Tuesday, January 27, 2009

I hope you are not owed money by the State of California

That's right. The world's eighth largest economy is out of money and cannot pay its bills:

Facing a $42 billion budget deficit, State Controller John Chiang told the Sacramento Bee he has already borrowed $21.5 billion to try to cover the state's checks, but by Feb. 1, there will be no more options left but to simply stop paying some of the bills – including tax refunds, welfare checks, student grants and other payments owned to California citizens.
So, if you are owed money, you get an IOU. That's right. An IOU. I don't have much ground info yet on how Californians are feeling, other than perhaps that they want bailout money now.

(And no, Chapter 9 does not apply to states, or at least I don't think it does. I am a dirt lawyer, not a BK guru.)

Of course, one solution is ugly: raise taxes, especially property taxes. You have a Proposition 13 problem there of course, but I have always been a bit confounded by the fairness of Prop. 13. You can have two people with identical properties paying highly disparate taxes simply based on length of ownership.

Not that things are much better in Illinois. Here's an example of pharmacies not being reimbursed.

Thanks to Ken Nowak for pointing this story out.


CountingSheep said...

In California, we don't have a tax problem, we have a spending problem. We are paying twice as much in taxes now as we were in the 1960s. In the 1960s over 20% of the budget went for infrastructure building things like the aquaducts, our University of California system, dams, roads, etc. The dams were producing so much electricity that they spoke about getting rid of electric meters because electricity was so inexpensive.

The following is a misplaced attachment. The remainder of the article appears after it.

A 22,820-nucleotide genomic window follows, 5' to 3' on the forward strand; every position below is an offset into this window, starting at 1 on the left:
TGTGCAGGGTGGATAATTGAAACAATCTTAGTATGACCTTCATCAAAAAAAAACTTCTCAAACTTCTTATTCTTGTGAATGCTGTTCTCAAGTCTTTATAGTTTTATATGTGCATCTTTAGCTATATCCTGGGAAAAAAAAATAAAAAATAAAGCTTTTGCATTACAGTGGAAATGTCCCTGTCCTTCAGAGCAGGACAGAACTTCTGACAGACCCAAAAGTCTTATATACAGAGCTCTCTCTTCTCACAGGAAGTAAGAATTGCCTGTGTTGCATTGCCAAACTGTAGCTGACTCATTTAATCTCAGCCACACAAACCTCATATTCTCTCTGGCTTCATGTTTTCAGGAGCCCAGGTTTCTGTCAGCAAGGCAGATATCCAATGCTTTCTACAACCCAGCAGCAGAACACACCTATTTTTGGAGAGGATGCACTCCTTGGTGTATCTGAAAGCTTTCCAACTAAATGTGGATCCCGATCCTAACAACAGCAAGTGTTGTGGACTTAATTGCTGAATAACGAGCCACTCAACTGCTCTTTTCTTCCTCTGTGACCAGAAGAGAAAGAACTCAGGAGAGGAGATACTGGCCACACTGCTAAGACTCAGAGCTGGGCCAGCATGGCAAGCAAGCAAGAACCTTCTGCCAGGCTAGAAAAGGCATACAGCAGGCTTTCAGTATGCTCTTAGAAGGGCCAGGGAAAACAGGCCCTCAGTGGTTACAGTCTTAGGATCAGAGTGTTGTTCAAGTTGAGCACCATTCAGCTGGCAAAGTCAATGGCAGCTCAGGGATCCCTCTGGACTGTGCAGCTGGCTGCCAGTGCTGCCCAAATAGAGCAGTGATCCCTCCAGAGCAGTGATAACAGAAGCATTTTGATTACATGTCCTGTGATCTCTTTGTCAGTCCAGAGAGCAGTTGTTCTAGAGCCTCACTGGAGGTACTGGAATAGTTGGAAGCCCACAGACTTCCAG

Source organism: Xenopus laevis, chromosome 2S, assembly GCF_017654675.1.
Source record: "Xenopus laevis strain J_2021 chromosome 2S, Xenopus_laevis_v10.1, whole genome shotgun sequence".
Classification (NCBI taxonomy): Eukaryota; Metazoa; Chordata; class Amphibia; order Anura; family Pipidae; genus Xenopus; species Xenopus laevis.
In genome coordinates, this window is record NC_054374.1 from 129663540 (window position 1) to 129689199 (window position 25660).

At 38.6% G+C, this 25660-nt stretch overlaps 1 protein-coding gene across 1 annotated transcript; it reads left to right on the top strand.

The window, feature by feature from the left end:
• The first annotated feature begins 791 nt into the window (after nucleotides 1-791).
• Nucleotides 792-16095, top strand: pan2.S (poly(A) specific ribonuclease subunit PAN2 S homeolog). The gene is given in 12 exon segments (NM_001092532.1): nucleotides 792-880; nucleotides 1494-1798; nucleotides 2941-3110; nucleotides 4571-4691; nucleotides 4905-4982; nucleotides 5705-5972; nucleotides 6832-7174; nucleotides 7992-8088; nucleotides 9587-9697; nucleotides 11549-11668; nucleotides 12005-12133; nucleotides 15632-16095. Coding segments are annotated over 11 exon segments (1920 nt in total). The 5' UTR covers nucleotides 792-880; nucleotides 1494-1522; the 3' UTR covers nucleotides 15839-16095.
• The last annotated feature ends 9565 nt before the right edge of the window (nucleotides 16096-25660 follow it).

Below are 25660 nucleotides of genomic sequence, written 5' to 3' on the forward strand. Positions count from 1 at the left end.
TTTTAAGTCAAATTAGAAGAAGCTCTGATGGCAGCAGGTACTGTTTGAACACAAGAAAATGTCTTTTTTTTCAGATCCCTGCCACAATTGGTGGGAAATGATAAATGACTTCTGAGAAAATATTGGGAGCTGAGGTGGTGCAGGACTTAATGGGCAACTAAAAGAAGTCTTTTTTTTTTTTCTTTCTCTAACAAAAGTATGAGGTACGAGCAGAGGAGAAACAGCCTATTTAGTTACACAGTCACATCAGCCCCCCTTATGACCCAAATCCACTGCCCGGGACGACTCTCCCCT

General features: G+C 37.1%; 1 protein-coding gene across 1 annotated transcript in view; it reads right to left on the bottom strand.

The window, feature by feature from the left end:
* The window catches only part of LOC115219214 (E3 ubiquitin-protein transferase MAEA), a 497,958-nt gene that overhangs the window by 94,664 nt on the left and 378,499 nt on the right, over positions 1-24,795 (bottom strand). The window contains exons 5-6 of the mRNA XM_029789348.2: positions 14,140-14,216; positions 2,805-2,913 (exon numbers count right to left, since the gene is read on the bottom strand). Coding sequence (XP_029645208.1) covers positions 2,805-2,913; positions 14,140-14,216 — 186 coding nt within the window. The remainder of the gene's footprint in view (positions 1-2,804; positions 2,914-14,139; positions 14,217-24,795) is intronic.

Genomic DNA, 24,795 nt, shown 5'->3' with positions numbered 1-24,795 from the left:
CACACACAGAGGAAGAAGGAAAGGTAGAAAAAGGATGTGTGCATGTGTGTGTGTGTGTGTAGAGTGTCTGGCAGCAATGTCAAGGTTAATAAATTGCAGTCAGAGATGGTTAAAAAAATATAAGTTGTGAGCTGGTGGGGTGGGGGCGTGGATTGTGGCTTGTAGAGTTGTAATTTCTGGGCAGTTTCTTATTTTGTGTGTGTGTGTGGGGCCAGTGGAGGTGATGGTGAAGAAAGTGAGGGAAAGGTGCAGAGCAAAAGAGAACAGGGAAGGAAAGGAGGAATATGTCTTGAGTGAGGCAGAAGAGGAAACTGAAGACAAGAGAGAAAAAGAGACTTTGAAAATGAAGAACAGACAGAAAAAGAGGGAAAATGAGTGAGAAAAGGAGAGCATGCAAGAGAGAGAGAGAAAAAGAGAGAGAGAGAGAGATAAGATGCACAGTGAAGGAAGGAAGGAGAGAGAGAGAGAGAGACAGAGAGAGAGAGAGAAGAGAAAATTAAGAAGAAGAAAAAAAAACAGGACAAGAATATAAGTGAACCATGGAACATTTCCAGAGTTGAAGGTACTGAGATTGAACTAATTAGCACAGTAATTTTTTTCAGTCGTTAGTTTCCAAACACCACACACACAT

Now we have retire at age 50 retirement programs that drain a lot of money.

But on Prop. 13, that is actually the most fair system. Most property tax money goes to schools. Granted, if you don't have kids you are burned, but most families buy their home when they are young and have children in the schools. As they get older, there tax increases are not too high and of course are not quite the burden on the school system as when they were young. I would never give up any of the protections of Prop.13.

David Stejkowski said...

I see your points. And as an ex-Californian I think the tax system is confiscatory. But even here where income tax is low (for now), I pay very high property taxes and, lacking kids, see very little return for it.

And California's schools, once the best in the nation, aren't anymore.

You also make a very good point that it is hard for older people to pay taxes based on today's values. But what happens when the money runs out? It seems much of the budget is consumed by mandates. Is there a legal action for mandamus that lies for the people with IOUs? Can a tax hike be compelled? I don't know.

I agree, by the way, that spending cuts are in order. Philosophically, I am not a fan of increasing taxes on anyone. But if a tax hike is in order to save the state (and I hope it isn't), what is the fairest way to raise the money?